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Chocolate Pairing by Sip Smoke Savor Flavor Category

Flavor Floral 275 Flavor Malt 333 Flavor Nuts 333 flavor honey 333 Flavor Caramel 275 Flavor Cacao 333 flavor smoke 333 flavor iodine 333 flavor pepper 333 flavor spice 333 Flavor OrgSherry 333 Flavor Fruit 333

Here at Sip Smoke Savor, we developed flavor categories for the express purpose of pairing whiskies to cigars, chocolates and other foods.  Since the cask in which a spirit is matured and finished has such a profound influence on the flavor, it also gives a convenient, but not exclusive, clue for organization.  But what's exciting is that while the whiskies in each category may exhibit those predominant notes, each expression has it's own sacred individual profile, allowing for endless permutations for pairing.  Here are some tangible tips to get you started.  You will also find specific chocolate pairing suggestions on each whisk(e)y page.


Floral Herbal


Think of the lightly peated Highland or Irish spirits that are light on the tongue, then look for something that might compliment those subtle flavors.  Perhaps a rose champagne truffle, lavender caramel, or violet cassis infused ganache to flatter these elegant drams.  Or keep it simple and choose a light mousse-like chocolate filling, so as not to distract from those delicate notes.


The grassy and herbal notes characteristic of Lowland scotches, might not have an obvious partner, so try something zingy and complementary such as a lemony citrus bar or bonbon.


Malt & Grain


The distillation process is responsible for those fleeting biscuity, cereal and popcorn flavor notes in scotch.  Get creative with malted milk balls or chocolate covered caramel corn.  Caramelized macadamia nuts or even chocolate covered shortbread are also good ploys to help bring out that biscuity taste in a whisky such as the Longmorn 16 year old that exhibits those unique malty notes.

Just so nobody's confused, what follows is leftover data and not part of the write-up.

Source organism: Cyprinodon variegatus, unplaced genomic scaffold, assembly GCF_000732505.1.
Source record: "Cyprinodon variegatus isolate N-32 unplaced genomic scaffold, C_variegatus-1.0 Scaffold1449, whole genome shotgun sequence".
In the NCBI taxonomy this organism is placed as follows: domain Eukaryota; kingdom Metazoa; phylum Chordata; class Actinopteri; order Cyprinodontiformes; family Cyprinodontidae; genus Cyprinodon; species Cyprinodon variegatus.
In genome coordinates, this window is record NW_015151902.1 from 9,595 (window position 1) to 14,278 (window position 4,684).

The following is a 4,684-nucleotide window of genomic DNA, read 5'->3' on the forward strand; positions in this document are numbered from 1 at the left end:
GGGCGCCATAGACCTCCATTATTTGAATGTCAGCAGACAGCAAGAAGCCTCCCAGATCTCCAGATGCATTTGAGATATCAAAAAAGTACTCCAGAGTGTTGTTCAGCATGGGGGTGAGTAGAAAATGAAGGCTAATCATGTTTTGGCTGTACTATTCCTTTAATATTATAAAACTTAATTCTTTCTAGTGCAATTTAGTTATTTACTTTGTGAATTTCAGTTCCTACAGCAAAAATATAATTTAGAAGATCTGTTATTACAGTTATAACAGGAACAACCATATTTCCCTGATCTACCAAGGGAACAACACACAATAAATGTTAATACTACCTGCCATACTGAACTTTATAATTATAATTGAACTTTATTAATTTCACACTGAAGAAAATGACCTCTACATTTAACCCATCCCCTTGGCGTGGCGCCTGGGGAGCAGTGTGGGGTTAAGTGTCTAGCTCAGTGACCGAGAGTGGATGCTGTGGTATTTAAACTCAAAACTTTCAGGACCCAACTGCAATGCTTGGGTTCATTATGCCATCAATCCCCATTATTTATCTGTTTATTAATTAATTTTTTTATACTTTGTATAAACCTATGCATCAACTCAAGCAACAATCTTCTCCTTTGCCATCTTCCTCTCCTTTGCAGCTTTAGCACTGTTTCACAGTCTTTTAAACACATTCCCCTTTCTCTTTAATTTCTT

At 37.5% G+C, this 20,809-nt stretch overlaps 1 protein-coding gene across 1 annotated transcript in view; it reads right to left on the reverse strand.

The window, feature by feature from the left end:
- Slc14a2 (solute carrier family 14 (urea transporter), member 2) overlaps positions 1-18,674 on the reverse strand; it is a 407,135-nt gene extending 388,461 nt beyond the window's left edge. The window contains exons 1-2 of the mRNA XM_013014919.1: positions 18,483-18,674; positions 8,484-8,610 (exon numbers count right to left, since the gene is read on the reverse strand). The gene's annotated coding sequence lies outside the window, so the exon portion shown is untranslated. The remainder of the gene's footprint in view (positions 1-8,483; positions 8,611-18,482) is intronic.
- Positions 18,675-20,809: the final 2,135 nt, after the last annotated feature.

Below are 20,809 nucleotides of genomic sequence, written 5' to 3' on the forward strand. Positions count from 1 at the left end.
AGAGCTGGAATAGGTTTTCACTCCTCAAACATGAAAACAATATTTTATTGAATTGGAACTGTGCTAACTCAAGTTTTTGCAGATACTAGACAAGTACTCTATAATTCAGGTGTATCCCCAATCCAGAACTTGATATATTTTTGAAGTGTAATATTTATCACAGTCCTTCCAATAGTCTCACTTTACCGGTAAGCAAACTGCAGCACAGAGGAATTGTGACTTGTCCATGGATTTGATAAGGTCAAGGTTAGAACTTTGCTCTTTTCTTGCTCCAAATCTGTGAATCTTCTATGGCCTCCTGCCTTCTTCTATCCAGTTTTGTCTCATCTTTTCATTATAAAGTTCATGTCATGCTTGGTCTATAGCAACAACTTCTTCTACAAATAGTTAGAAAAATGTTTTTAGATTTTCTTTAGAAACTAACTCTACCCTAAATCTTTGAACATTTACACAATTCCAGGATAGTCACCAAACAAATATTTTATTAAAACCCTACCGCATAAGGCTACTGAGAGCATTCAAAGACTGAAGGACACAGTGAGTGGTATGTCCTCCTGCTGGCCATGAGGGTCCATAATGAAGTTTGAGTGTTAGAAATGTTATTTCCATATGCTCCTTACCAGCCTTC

Nutty Oaky


This category is supremely easy to pair, as there are many nut filled and flavored confections.  Focus a little harder and try to identify the specific hazelnut, almond, pecan, or pistachio note in your spirit for an even tastier match.  Madeira cask drams are delicious when paired with just about any nutty praline.  Fino cask finished spirits seem to have an affinity with chocolate and almond combinations, while hazelnut bonbons such as Gianduiua or Gianduja are most sympatico with Amontillado finished drams.


It is no coincidence that we put Oak and Nuts together in this category.  Nutty pralines are also a great way to advance those dry oaky attributes of single malt whiskies.


Honey Vanilla

Be careful when attempting to isolate the honey note, as there is a risk of verging on too sweet of a pairing.  I personally prefer a counterbalance to such sweetness, but then again rules are made to be broken.  In the past we have enjoyed Dalwhinnie 15 year old with a milk chocolate, honey and nutty praline.